Calvin students design new resource for ordering textbooks


photo by john muyskens

With their new website, Peter VandeHaar and Matt Greeley want to change the way you buy books for classes online.

The idea was born out of frustration: VandeHaar spoke of his frustration when purchasing books for class on the internet, having to search each book individually by ISBN on Amazon to find the best prices.

Inspired by the simplicity and ease of use of SlatePermutate, a course scheduling website developed by a Calvin alumnus, VandeHaar hatched a plan to streamline the book buying process for Calvin students.

A team totalling five members built the site as a class project for CS 262: Software Engineering. Taught by Dr. Keith Vander Linden, the course involves creating a software application over the course of the semester.

Projects can be anything from a smartphone app to a website. Past project ideas have involved student-to-student book sales, dorm maintenance requests and a system to request web pages be unblocked from Calvin’s internet filter.

While Greeley and VandeHaar were the primary developers on the project, Paul Jeon, Jiwon Nam and Ziyi Wang contributed in the areas of project management and generating cool ideas.

The course, which involves students not only of computer science, but also of information systems, emphasizes excellence not only on the engineering, but also the management side, of creating a successful software project.

Both Greeley and VandeHaar described developing the website as a process of collaboration and learning.

“Peter and I work together well,” said Greeley. “We both have a passion to make this a really cool website and we work together to get it done.”

“When you spend hundreds of hours coding you learn a lot about programming, but also we learned a lot about user experience and about how people respond to what we built,” said VandeHaar.

While the pair learned a lot of technical knowledge, they also learned how to use feedback from users well.

“Peter and I want feedback,” said Greeley, “I would encourage people to try it out and see what happens and let us know.”

The site lists the books for each course at Calvin. To find courses, the site provides search boxes that are similar to SlatePermutate, but go beyond them in terms of functionality.

Greeley describes the search boxes as the “be all and end all for entering information.” Students can search for courses by the code (e.g. “CS-332-A”), the name of the course (“Adv Computer Networks”) or the name of the instructor (“Victor Norman”).

“A smart algorithm” drives the search experience, claims Greeley. “It’s got a little bit of artificial intelligence.”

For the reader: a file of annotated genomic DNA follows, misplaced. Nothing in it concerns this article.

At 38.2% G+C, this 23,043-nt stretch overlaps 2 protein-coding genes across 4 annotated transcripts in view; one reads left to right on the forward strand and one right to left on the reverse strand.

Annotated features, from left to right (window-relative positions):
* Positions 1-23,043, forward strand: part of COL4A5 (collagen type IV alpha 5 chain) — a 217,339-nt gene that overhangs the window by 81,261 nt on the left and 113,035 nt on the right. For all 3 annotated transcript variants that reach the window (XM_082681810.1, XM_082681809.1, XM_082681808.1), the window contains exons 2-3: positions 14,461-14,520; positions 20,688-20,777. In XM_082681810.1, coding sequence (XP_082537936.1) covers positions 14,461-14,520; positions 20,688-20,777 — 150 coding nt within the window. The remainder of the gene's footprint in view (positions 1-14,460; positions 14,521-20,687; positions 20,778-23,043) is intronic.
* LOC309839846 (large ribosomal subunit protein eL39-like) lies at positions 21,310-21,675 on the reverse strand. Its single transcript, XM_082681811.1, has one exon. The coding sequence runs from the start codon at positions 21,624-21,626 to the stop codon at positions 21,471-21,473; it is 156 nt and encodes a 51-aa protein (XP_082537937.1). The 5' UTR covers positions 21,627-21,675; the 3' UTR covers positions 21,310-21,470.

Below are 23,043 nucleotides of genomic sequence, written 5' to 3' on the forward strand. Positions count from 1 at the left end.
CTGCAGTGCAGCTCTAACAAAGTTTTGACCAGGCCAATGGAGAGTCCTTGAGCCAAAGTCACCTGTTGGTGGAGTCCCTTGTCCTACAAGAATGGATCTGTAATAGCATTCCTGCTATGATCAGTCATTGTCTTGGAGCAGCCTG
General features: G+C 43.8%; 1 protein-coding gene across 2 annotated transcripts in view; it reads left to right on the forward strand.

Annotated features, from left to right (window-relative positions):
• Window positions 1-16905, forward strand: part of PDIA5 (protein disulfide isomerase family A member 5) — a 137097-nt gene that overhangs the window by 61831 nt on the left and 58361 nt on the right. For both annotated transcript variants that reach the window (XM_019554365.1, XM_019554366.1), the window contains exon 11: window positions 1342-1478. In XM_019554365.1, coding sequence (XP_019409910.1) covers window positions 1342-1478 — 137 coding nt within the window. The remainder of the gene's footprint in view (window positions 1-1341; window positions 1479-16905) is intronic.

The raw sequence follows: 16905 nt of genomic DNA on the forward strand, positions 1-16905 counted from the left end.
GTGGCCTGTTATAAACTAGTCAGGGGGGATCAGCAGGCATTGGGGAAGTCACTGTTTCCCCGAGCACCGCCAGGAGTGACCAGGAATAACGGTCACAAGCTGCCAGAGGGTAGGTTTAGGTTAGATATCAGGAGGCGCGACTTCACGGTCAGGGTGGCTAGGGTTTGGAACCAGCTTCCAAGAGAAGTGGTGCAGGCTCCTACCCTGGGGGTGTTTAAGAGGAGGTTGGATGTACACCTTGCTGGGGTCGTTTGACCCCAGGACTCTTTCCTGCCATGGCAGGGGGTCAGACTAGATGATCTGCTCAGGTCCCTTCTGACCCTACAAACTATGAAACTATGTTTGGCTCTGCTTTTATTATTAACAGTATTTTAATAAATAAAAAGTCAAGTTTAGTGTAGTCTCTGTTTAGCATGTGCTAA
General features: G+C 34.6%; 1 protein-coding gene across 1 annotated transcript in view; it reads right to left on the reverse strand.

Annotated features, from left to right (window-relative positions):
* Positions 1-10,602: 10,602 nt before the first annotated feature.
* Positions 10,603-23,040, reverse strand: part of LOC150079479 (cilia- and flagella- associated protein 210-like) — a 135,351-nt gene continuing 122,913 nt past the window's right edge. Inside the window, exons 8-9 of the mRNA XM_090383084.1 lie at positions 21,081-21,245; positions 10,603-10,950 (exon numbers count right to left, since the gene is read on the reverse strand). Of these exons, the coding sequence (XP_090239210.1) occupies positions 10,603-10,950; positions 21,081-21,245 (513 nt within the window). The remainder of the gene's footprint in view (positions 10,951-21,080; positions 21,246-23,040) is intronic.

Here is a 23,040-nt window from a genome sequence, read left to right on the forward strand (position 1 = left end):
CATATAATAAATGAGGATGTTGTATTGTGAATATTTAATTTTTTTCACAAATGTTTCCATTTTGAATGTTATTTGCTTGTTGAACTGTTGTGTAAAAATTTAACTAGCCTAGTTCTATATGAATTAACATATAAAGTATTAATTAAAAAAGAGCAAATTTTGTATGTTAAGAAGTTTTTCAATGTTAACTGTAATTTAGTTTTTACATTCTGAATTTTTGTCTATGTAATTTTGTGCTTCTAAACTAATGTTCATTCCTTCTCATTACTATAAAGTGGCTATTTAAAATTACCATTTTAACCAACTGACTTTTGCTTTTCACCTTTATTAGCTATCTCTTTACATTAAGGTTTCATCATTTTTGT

Once a student selects a class, the site will list all of the books required for the course alongside their respective prices at the campus bookstore, Amazon, Valore, Abebooks and Half. The site can also be used as a general purpose price comparison tool by searching for a book by ISBN.

The team also built an extension for the Chrome web browser. While it is a separate entity from the website, Greeley claims that the original purpose was to generate interest in the website.

The extension started by adding links to other e-retailers on campus store booklist page, but it soon grew. The extension augments Moodle, WebPrint and people search, and provides convenient links to Portal, StudentMail and Enhanced Student News.

Currently the extension is only available for Chrome, but the team plans to extend it to other browsers. VandeHaar, the main developer of the extension, mentioned that he open-sourced the code.

This means that anyone can download the code and modify or extend it however they like. VandeHaar proposed that students of CS 100, an introductory computer science course, could modify the extension as a class project, something he described as a “great way of fixing difficulties for Calvin students.”

Both Greeley and VandeHaar emphasized that the website was not done yet and that they were still responding to user feedback.

“Our main focus is Calvin College and making that perfect,” stated Greeley. “I think we are almost there.”

Other schools, however, are already up and running.

“If if works at Calvin and people like it,” said Greeley of their expansion plans, “why wouldn’t it work at other schools?”

As of right now, has expanded to several other Michigan schools. Alongside Calvin, the site features Hope, Michigan State, Michigan Tech and Delta College.